In those last days before Barnet, Warwick was deserted by just about everyone who mattered to him, except John, and his reasons for being there weren’t predicated on family loyalty.  Clarence had left him, with the connivance and agency of his wife, Warwick’s older daughter; Louis XI had abandoned him; and he couldn’t have been sure of the continuing loyalty of his younger daughter Anne, now that she was married to a prince and looking towards queenship.

Was that what he was thinking about during those wolf hours before the battle began?  Was he imagining himself the grandfather of a king?  I wonder what he’d have done with Clarence; if he’d have spared Edward’s life and Gloucester’s.  And George Nevill, Archbishop of York, who’d thrown the gates of London open for the king, when he’d been charged by his brother with holding him out – would he have been rewarded with another term as chancellor?  There were embittered Lancastrians, exile channelling their thoughts and emotions as it would anyone’s, who would need to be taken into consideration.  Whether Wariwck could have worked with them is doubtful.  He wasn’t particularly adept at working well with others – in a modern bureaucratic setting he’d have been roundly accused of not being a team player.  Hard to be, when the rest of the team are incompetent fools.

The new-old king would need him, at least in the short term, at least until things settled down and England once more accepted a change in rulers.  England was getting good at that.  The people didn’t care much who was king as long as someone was and they didn’t suffer from misgovernment.  It was the times when there was no visible king, or two concurrent, present rivals that were difficult.

Margaret would never trust him and he’d never trust her.  Even the marriage of their respective children wasn’t a strong enough cement to hold the alliance together for long, but it was the key, the only way Warwick could get close to what he wanted.  If Anne had done what she needed to do, despite Margaret’s watchful eye, then all would be well.  She understood the importance of it.

Speculating is pointless, unless you need to see the world through his eyes for a time.  Warwick was impulsive and driven by emotion.  The long view wasn’t his preference.  A great deal of what he did satisfied what he wanted now and now was so often equated with forever.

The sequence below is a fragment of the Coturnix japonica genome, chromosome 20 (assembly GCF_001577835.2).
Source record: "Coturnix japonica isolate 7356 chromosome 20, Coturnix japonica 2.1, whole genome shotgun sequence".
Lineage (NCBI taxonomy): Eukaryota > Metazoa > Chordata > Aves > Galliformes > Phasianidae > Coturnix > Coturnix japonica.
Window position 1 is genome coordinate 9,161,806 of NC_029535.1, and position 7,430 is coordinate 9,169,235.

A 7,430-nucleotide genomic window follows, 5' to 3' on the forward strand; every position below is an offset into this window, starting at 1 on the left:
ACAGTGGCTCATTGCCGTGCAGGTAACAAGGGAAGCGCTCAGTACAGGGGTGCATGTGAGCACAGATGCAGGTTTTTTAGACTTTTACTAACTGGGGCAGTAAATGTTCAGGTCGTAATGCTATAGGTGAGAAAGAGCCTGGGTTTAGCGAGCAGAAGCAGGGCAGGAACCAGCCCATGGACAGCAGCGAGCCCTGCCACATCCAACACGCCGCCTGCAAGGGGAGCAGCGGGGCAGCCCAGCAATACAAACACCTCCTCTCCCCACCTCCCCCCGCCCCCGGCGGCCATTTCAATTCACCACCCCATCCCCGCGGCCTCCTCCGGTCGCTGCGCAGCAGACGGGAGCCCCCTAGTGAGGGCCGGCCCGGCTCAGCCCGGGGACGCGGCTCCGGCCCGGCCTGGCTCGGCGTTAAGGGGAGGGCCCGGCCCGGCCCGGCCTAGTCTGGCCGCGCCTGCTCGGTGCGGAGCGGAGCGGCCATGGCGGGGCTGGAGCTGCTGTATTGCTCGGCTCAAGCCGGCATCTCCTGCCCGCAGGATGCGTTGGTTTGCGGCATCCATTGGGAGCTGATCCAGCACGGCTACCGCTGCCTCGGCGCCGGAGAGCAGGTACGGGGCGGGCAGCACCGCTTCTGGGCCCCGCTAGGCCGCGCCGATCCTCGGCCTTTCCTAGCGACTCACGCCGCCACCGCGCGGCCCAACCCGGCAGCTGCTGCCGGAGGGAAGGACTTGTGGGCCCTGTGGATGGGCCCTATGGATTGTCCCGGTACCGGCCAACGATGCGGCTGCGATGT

Edward’s secret marriage and the subsequent elevation of the Wydevilles is often credited with being the catalyst for Warwick’s later difficulties (rebellion, treason, bloody minded pig-headedness, call it what you will.)  It clearly upset him, seeing as how he was in the middle of negotiating a match for Edward with a French princess. Edward didn’t wilfully let Warwick go off and make a fool of himself. I’ve no doubt that until he was called on it by Elizabeth’s family, the political marriage would have gone ahead and that would have precipitated a crisis long before the one that cost his sons their freedom, if not their lives. That Edward did acknowledge the marriage and that he and Elizabeth had an inordinate number of children together does suggest that his love for her was genuine. That he failed to remain faithful suggests that it wasn’t able to sustain him for long. Warwick acknowledged one illegitimate daughter and, doing some quick and dirty maths based on the year of her marriage, it would seem she was born when he was quite young. Fidelity to his countess did not pose him any difficulties after that. I can see how he might have viewed Edward’s rich and varied love life, and how that would have irked him somewhat.

In an angry outburst to Louis XI, he supposedly harshly criticised Edward and claimed that he would have made a far better king than any of the other candidates. He was probably right, except a king should make (and break) alliances and treaties based on what’s best for his kingdom, not on personal preference, affinity or dislike. Warwick wasn’t clearheaded enough to negotiate that particular minefield, though he was a dab hand at negotiations once the decisions were made. It was foreign policy that proved to be the deal breaker. Warwick couldn’t understand why Edward insisted on supporting Burgundy, and Edward didn’t trust France.